If possible, primary closure is performed after debridement. However, radical excision may result in massive defects requiring reconstruction, which may be delayed or performed during the same operation, depending on the extent of the defect and the patient’s status. Flaps and skin grafts may have to be performed to ensure adequate coverage of healthy underlying tissues. On occasion, especially for dirty wounds and in cases where a repeat debridement is expected, the wound may be left open and covered with saline- or Daikin’s solution-soaked dressing. A “second look” procedure may be necessary to check if the debridement is adequate and if there is disease progression.

Specimens acquired during the procedure are sent for culture studies to facilitate directed antibiotic therapy postoperatively.

Possible Risks and Complications

After the operation, rigorous monitoring in the intensive care unit is paramount. A substantial systemic inflammatory response is expected postoperatively in patients with necrotising infections, which may lead to the development of organ failure such as respiratory distress, kidney injury, septic shock, and even death. Aggressive management and continued physiologic support, including fluid resuscitation, adequate nutrition, and even mechanical ventilation, are thus crucial. Comprehensive antibiotic coverage cannot be overemphasised. Early patient mobilisation is likewise recommended. New studies are focusing on the possible benefits of using hyperbaric oxygen and intravenous immunoglobulins for these cases.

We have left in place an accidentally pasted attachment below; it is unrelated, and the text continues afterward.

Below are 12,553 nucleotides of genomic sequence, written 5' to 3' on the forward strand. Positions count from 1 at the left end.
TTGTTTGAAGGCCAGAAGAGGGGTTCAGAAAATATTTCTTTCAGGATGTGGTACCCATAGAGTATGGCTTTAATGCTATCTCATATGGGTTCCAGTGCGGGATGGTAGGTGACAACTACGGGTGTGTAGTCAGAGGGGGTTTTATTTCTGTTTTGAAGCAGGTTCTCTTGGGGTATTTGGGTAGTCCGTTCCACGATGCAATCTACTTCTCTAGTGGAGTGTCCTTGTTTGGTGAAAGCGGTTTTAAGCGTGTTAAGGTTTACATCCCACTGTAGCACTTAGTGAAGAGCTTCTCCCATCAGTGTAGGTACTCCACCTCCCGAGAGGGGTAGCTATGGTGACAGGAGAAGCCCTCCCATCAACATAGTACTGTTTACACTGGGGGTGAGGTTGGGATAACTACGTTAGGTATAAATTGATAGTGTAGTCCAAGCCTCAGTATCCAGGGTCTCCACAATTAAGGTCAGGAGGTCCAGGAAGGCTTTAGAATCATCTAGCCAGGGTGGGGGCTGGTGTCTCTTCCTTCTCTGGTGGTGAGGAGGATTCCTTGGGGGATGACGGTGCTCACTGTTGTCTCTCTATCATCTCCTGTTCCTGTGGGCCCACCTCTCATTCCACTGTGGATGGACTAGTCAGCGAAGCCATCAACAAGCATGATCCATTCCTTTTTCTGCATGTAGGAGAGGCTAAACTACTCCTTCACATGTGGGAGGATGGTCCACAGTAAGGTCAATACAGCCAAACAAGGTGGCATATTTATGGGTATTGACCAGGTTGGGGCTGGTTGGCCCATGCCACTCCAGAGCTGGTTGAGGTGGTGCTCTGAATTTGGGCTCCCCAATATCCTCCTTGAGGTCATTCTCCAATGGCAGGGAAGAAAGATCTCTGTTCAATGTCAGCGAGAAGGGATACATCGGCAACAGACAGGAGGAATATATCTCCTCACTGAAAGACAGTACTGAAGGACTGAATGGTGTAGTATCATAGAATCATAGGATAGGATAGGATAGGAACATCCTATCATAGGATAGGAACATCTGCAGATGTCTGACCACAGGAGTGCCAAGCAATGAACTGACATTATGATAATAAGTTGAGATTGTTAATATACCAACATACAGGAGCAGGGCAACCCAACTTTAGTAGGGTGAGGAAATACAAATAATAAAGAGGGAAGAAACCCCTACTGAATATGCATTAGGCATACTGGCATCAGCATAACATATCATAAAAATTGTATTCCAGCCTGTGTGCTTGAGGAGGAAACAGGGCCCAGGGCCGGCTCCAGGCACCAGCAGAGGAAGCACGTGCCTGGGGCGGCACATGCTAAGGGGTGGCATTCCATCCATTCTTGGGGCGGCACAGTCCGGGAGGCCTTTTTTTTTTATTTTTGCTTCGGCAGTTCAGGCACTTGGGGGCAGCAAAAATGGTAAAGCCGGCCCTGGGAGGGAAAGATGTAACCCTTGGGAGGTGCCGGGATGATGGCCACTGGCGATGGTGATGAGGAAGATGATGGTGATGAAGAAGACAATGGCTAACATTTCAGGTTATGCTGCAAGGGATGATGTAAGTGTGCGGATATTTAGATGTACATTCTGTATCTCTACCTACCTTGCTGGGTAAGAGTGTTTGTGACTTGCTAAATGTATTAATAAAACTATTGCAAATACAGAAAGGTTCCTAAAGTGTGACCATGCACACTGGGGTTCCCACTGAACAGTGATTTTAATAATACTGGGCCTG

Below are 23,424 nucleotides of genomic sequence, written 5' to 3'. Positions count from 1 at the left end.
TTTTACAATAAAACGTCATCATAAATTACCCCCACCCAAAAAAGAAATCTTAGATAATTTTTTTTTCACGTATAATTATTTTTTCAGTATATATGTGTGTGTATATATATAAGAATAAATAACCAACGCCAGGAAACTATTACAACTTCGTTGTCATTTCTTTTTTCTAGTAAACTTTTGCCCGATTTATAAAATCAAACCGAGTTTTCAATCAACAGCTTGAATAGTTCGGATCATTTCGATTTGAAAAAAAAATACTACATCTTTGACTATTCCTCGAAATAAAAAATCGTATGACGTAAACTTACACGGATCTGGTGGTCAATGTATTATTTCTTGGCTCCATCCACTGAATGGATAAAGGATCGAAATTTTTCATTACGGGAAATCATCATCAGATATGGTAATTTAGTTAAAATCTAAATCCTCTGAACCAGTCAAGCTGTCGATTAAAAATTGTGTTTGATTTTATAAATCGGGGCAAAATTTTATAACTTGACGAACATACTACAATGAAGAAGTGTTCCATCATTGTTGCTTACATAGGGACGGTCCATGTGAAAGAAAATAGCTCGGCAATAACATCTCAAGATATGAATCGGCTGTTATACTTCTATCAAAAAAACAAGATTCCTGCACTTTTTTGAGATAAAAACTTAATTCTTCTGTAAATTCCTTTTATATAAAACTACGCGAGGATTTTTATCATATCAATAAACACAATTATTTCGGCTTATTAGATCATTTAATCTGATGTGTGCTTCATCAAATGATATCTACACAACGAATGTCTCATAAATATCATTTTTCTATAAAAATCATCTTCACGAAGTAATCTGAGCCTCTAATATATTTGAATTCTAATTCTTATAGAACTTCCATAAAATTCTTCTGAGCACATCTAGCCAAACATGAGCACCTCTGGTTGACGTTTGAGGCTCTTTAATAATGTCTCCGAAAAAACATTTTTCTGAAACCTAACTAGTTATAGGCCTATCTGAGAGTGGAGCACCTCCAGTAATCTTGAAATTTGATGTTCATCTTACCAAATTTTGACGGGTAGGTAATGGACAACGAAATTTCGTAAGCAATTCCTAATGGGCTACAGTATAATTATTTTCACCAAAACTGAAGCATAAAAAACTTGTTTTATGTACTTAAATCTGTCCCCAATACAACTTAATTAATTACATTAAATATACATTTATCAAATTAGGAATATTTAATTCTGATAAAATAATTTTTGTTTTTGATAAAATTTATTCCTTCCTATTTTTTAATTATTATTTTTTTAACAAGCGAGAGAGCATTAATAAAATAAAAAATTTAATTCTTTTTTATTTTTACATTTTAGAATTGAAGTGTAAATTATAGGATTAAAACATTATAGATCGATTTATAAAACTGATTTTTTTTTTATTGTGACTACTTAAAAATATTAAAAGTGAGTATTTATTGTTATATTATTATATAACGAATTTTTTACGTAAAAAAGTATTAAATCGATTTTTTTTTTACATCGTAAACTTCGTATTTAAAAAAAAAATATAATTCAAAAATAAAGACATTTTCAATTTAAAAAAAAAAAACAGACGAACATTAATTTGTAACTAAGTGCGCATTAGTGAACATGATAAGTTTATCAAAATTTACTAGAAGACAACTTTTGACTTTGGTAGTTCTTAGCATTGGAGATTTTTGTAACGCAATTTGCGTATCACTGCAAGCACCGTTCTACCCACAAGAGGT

Debridement for necrotising soft tissue infections typically results in large and complex wounds, which may lead to a number of complications. Exposure of important structures, such as cartilage and bone, to the external environment should be avoided to prevent these structures from drying out. Repeated irrigation and lavage of open wounds facilitate the removal of debris and bacteria. A negative pressure or vacuum-assisted device may be applied to the wound to improve vascularisation and healing. Adequate wound coverage minimises fluid and electrolyte loss, and protection from infection and desiccation. Various options, including xenografts and skin substitutes, may be employed. For large abdominal defects, synthetic materials, such as biologic implants or absorbable mesh, may serve as a bridge prior to definitive closure of the wound. The development of subsequent wound complications, such as a ventral hernia, can be managed at a later time.

Pain management after debridement, particularly during dressing changes, should be optimised. The use of appropriate pharmacologic therapies, such as narcotics, should be instituted to achieve pain relief. Neuropathic pain, such as that following amputation, may be managed with medications like gabapentin. Adequate pain control also promotes movement, which can help prevent complications, such as contractures.

Extensive debridement can result in significant loss of function for the patient. Rehabilitation should be done in order to ensure return of function, achieve independence, and optimise the patient’s quality of life.

References:

  • Stevens DL, Bisno AL, Chambers HF, Everett ED, Dellinger P, Goldstein EJ. Practice guidelines for the diagnosis and management of skin and soft-tissue infections. Clin Infect Dis. 2005 Nov 15. 41(10):1373-406.

  • [Guideline] Stevens DL, Bisno AL, Chambers HF, et al. Practice guidelines for the diagnosis and management of skin and soft tissue infections: 2014 update by the infectious diseases society of america. Clin Infect Dis. 2014 Jul 15. 59(2):e10-52.